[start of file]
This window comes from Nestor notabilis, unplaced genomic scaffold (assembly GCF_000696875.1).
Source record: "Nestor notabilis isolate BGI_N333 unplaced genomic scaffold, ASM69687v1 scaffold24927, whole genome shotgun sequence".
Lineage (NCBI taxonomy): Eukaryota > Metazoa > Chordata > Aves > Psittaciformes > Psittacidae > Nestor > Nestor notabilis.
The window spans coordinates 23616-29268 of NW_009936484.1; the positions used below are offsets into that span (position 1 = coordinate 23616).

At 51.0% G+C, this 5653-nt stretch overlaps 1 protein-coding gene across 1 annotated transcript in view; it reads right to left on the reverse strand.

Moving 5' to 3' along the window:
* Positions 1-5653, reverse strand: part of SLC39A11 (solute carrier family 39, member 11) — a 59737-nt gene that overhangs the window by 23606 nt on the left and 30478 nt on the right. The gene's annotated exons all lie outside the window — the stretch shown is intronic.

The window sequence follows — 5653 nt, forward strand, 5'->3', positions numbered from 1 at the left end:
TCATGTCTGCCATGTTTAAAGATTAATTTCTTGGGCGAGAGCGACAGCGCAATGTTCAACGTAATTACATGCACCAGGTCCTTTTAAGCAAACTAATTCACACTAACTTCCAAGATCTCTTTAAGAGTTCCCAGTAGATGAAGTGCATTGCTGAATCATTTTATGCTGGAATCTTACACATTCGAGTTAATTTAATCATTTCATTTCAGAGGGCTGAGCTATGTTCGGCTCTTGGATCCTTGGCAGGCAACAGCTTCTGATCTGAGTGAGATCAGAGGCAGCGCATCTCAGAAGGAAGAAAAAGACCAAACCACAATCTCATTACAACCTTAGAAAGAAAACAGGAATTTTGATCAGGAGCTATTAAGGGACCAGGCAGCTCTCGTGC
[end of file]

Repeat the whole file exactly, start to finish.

This window comes from Nestor notabilis, unplaced genomic scaffold (assembly GCF_000696875.1).
Source record: "Nestor notabilis isolate BGI_N333 unplaced genomic scaffold, ASM69687v1 scaffold24927, whole genome shotgun sequence".
Lineage (NCBI taxonomy): Eukaryota > Metazoa > Chordata > Aves > Psittaciformes > Psittacidae > Nestor > Nestor notabilis.
The window spans coordinates 23616-29268 of NW_009936484.1; the positions used below are offsets into that span (position 1 = coordinate 23616).

At 51.0% G+C, this 5653-nt stretch overlaps 1 protein-coding gene across 1 annotated transcript in view; it reads right to left on the reverse strand.

Moving 5' to 3' along the window:
* Positions 1-5653, reverse strand: part of SLC39A11 (solute carrier family 39, member 11) — a 59737-nt gene that overhangs the window by 23606 nt on the left and 30478 nt on the right. The gene's annotated exons all lie outside the window — the stretch shown is intronic.

The window sequence follows — 5653 nt, forward strand, 5'->3', positions numbered from 1 at the left end:
TCATGTCTGCCATGTTTAAAGATTAATTTCTTGGGCGAGAGCGACAGCGCAATGTTCAACGTAATTACATGCACCAGGTCCTTTTAAGCAAACTAATTCACACTAACTTCCAAGATCTCTTTAAGAGTTCCCAGTAGATGAAGTGCATTGCTGAATCATTTTATGCTGGAATCTTACACATTCGAGTTAATTTAATCATTTCATTTCAGAGGGCTGAGCTATGTTCGGCTCTTGGATCCTTGGCAGGCAACAGCTTCTGATCTGAGTGAGATCAGAGGCAGCGCATCTCAGAAGGAAGAAAAAGACCAAACCACAATCTCATTACAACCTTAGAAAGAAAACAGGAATTTTGATCAGGAGCTATTAAGGGACCAGGCAGCTCTCGTGC